Assad regime and its allies achieved new advancement in their ongoing offensive on Aleppo, seizing al-Shaar key neighborhood from the rebels and trapping them in 30% of the area they have previously held.
By the summer of 2015, President Assad seemed on the verge of being overthrown. Then Russia launched its military intervention – all the while paying lip service to a diplomatic process the US administration pursued to no avail.
The Russian intervention tilted the war in favor of Assad regime and cost the rebels many of their strongholds, making Aleppo one of the last ones and the most important pressure point on Assad regime to accept a political solution to end the war. However, Aleppo became under heavy fire and crippling siege since the start of this year
The Assad regime forces, backed by Russian air power, Iranian ground forces and Shi’ite militia fighters from Iran, Iraq, and Lebanon, has been tightening its grip on rebel-held districts of Aleppo since the start of this year.
Many ceasefire agreements accompanied by peace talks meetings were organized to help find a solution to the crisis, but Assad regime breached every ceasefire and hindered every peace talks meeting without any pressure moves or real steps from the western powers.
Assad regime forces have gradually closed in on eastern Aleppo this year, first cutting the most direct lifeline to Turkey before fully encircling the east, and launching a major assault in September.
Assad regime forces started a major offensive to push opposition fighters out of the besieged eastern half of the city on 15 November.
Helicopters continue extensively dropping barrel bombs in conjunction with airstrikes by warplanes on areas in the eastern neighborhoods of the city, accompanied by artillery shelling by the regime forces in the same places.
The regime’s forces’ persistent and the intensive airstrikes forced the rebels to leave the areas they hold.
By Monday the 28th of November, the rebels have lost most of the northern neighborhoods in besieged east Aleppo, nearly third of their territory.
The clashes continued on November 30, as the regime forces pushed harder and the rebels vowed to defend the remaining areas.
The army and its allies said they had taken the Sheikh Saeed district in the south of the city on November 30.
On Sunday the 4th of December, Assad regime forces and their allies said they have advanced in Aleppo overnight seizing Tareq al-Bab, another neighborhood from rebels. With this new advancement, the rebels lost half of their previous territory.
The rebels lose most of their territory
The regime’s rapid gains have left rebel fighters scrambling to defend the shrinking enclave they still control in Aleppo’s southeastern districts.
Assad regime forces gained more ground in the battle for Aleppo on Monday.
Assad regime and allied militias seized the Qadi Askar neighborhood overnight and were in control of about two-thirds of the former rebel territory in east Aleppo.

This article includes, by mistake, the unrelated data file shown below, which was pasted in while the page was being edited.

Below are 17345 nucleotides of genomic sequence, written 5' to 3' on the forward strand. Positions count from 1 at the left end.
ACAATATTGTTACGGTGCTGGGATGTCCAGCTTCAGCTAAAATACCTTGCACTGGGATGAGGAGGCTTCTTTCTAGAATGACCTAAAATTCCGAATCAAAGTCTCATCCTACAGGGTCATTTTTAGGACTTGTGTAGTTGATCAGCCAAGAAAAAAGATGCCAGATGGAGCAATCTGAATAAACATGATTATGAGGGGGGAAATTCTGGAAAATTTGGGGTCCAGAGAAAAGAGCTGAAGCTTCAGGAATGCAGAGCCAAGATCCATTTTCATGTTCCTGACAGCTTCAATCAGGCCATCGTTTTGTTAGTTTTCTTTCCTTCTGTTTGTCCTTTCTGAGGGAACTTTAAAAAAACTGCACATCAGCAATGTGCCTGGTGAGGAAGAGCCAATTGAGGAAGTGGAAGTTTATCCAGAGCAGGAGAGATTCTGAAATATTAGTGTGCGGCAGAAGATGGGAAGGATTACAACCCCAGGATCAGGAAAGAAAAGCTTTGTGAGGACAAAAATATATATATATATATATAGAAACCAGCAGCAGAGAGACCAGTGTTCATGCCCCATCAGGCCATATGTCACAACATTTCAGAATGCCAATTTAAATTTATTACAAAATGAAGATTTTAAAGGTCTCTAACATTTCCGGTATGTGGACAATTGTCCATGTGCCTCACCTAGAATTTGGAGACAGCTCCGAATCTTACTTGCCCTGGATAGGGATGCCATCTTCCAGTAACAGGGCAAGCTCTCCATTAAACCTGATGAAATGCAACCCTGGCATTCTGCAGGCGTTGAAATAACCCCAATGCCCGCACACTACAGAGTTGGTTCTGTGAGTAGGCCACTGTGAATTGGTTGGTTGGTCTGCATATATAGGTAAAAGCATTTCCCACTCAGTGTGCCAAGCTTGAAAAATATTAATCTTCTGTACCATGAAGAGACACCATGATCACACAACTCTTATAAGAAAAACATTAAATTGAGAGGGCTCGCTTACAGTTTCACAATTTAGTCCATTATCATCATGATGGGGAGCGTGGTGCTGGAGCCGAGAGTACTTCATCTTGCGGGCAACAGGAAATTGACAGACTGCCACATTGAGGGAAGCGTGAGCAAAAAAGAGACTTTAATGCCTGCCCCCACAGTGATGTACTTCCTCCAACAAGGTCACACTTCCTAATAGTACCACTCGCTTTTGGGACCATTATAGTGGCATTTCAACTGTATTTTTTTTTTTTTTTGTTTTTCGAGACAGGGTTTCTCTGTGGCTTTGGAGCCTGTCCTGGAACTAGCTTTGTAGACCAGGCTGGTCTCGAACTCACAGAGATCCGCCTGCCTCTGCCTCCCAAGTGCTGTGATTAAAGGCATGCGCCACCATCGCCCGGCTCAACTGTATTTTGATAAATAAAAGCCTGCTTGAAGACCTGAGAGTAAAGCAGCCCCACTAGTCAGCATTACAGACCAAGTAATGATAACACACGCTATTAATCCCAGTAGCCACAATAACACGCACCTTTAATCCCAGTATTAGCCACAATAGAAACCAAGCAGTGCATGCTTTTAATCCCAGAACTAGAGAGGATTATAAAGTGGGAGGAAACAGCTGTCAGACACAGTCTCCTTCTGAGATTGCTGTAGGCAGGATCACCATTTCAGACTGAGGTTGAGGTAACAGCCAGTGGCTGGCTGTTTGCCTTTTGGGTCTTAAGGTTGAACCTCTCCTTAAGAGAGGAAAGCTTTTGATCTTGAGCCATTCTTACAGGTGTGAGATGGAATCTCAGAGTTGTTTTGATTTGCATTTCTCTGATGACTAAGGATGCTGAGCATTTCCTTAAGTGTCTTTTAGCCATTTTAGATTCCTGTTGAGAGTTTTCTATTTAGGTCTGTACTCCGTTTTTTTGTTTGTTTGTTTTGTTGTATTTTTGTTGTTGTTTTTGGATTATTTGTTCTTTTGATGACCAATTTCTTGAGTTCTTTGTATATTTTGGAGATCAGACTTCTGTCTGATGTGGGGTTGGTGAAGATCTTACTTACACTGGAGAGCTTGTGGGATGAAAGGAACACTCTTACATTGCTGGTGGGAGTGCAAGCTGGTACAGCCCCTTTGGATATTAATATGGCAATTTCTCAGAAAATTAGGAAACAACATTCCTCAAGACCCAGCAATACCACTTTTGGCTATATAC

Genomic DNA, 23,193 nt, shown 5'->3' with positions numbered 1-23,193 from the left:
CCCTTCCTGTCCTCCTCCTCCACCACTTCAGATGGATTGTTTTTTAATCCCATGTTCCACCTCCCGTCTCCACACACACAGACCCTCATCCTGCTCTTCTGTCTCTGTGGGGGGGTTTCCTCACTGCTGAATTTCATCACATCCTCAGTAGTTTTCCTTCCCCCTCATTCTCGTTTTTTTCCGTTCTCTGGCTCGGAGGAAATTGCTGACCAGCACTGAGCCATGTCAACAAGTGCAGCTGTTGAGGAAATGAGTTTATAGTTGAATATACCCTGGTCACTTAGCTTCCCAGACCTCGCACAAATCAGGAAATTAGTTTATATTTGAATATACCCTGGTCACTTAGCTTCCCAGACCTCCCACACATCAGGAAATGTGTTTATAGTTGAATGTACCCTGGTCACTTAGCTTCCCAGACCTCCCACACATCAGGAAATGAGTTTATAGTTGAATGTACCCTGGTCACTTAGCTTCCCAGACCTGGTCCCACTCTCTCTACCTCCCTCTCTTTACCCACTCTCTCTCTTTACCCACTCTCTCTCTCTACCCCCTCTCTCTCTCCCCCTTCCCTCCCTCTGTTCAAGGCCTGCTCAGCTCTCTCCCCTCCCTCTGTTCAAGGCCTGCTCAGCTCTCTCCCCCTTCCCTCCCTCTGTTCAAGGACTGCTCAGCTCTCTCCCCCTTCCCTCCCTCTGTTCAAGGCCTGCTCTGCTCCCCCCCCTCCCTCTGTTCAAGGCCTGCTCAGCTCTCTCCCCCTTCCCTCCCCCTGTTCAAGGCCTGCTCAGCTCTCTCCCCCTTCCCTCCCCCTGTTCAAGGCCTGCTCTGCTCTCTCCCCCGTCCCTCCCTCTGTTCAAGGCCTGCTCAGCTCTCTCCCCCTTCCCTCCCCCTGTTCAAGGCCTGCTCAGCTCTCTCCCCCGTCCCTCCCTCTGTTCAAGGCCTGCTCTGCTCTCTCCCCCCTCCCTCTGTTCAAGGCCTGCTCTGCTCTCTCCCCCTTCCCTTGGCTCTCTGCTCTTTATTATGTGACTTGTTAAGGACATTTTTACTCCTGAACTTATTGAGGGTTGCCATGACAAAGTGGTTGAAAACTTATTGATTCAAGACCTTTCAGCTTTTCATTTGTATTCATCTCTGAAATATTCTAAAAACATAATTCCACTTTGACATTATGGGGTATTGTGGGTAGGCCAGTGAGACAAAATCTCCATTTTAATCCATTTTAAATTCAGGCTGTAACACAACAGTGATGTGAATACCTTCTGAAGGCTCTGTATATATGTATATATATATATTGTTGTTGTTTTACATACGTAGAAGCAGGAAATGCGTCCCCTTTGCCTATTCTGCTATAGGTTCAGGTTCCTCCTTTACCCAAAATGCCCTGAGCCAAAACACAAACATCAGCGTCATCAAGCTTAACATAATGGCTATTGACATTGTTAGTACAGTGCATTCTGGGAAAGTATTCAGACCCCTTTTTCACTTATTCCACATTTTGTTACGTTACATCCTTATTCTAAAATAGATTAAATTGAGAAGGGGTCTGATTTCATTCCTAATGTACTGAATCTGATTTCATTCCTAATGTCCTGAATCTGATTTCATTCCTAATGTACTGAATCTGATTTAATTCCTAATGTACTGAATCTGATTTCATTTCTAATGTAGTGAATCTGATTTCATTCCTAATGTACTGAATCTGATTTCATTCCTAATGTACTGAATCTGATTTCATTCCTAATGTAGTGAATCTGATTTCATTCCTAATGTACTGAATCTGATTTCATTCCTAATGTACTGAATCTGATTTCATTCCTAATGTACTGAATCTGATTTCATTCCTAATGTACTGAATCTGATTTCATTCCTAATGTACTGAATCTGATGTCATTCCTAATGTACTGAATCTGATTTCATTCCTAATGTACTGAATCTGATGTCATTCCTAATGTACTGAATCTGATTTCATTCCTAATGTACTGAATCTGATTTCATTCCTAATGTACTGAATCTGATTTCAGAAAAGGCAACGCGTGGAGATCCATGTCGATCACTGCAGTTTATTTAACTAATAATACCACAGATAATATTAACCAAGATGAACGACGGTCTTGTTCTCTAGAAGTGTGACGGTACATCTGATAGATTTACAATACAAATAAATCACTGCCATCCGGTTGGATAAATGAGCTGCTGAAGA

“The regime and its allies are now about 800 meters from the citadel … They’re now in control of about 60 percent of what used to be the rebel-controlled east,” a journalist said.
The UK-based Syrian Observatory for Human Rights said the latest advances had left the large al-Shaar neighborhood effectively encircled by Assad regime forces.
Observatory director Rami Abdel Rahman said the army was attacking both from inside east Aleppo as well as from the regime-held western districts.
“It is the most important neighborhood in the heart of east Aleppo, and is on the brink of falling.”
“The regime is draining the rebel fighters of ammunition by opening many fronts at the same time,” he said.
On Tuesday the allied forces kept pushing, seizing al-Shaar in the end after breaking the rebels resistance in it.
With the capture of Shaar, the regime is holding nearly 70 percent of east Aleppo, four years after rebels first seized it and divided the ancient city.
“The regime forces backed by gunmen loyal to them managed to achieve a new advancement and complete their control of the entire neighborhood of al-Shaar, along with other neighborhoods in the Old City of Aleppo, in conjunction with their advancement and controlling by firearm large parts of Sheikh Lutfi neighborhood and Marja neighborhood in the southeastern part of the eastern neighborhoods of Aleppo,” the observatory said.
More than 700 civilians were killed in the eastern parts since the offensive started.
Capturing eastern Aleppo would be the biggest victory for Assad regime since the start of the revolution against him in 2011, restoring his control over the whole city apart from a Kurdish-held area that has not fought against him.
It would also be seen as a victory for his allies, Russia and Iran, which have outmaneuvered the West and Assad’s regional enemies through direct military intervention.
For Assad regime, taking back Aleppo would make its forces focus on ending the remaining rebels-held areas. These areas include the rebels’ stronghold in Idlib in addition to isolated areas in rural Damascus, Homs, and Hama.
These areas have been under daily bombardment and crippling siege for years. The Old city of Homs and parts of rural Damascus has already been lost to Assad regime, and the remaining areas are expected to follow.
As a conclusion, defeating the rebels and retrieving Aleppo means destroying the last major resistance stronghold of the Syrian rebels and will lead eventually to the victory of Assad regime and ending the Syrian revolution.
The fate of rebel-held Aleppo spells the abject failure of the west’s contradictory and piecemeal policies. It is a humiliation for the UN. Its fall will be an unequivocal victory for Russian strategy. Aleppo will join an infamous list of cities whose names are synonymous with mass crimes committed while the world looked impotently on: Srebrenica, Grozny, even Guernica.